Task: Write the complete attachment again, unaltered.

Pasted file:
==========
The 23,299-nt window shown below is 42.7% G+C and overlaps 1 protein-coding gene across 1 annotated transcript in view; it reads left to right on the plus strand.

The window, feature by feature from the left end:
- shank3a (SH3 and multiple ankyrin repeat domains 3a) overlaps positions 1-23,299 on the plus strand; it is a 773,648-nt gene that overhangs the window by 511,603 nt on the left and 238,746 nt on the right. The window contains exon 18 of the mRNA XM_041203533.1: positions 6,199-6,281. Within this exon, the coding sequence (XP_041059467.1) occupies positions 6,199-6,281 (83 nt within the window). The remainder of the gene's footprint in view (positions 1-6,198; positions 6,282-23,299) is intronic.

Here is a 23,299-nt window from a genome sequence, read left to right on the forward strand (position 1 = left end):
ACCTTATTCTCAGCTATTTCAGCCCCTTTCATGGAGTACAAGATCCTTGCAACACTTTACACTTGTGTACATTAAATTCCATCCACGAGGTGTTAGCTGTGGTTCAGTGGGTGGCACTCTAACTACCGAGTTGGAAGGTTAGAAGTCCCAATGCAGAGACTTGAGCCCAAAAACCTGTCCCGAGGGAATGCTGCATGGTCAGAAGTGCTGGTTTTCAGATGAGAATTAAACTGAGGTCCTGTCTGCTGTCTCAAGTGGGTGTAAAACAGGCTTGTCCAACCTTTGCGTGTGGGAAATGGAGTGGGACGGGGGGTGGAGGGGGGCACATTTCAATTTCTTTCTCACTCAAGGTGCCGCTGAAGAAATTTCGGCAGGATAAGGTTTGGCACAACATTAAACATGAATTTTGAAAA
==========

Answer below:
The 23,299-nt window shown below is 42.7% G+C and overlaps 1 protein-coding gene across 1 annotated transcript in view; it reads left to right on the plus strand.

The window, feature by feature from the left end:
- shank3a (SH3 and multiple ankyrin repeat domains 3a) overlaps positions 1-23,299 on the plus strand; it is a 773,648-nt gene that overhangs the window by 511,603 nt on the left and 238,746 nt on the right. The window contains exon 18 of the mRNA XM_041203533.1: positions 6,199-6,281. Within this exon, the coding sequence (XP_041059467.1) occupies positions 6,199-6,281 (83 nt within the window). The remainder of the gene's footprint in view (positions 1-6,198; positions 6,282-23,299) is intronic.

Here is a 23,299-nt window from a genome sequence, read left to right on the forward strand (position 1 = left end):
ACCTTATTCTCAGCTATTTCAGCCCCTTTCATGGAGTACAAGATCCTTGCAACACTTTACACTTGTGTACATTAAATTCCATCCACGAGGTGTTAGCTGTGGTTCAGTGGGTGGCACTCTAACTACCGAGTTGGAAGGTTAGAAGTCCCAATGCAGAGACTTGAGCCCAAAAACCTGTCCCGAGGGAATGCTGCATGGTCAGAAGTGCTGGTTTTCAGATGAGAATTAAACTGAGGTCCTGTCTGCTGTCTCAAGTGGGTGTAAAACAGGCTTGTCCAACCTTTGCGTGTGGGAAATGGAGTGGGACGGGGGGTGGAGGGGGGCACATTTCAATTTCTTTCTCACTCAAGGTGCCGCTGAAGAAATTTCGGCAGGATAAGGTTTGGCACAACATTAAACATGAATTTTGAAAA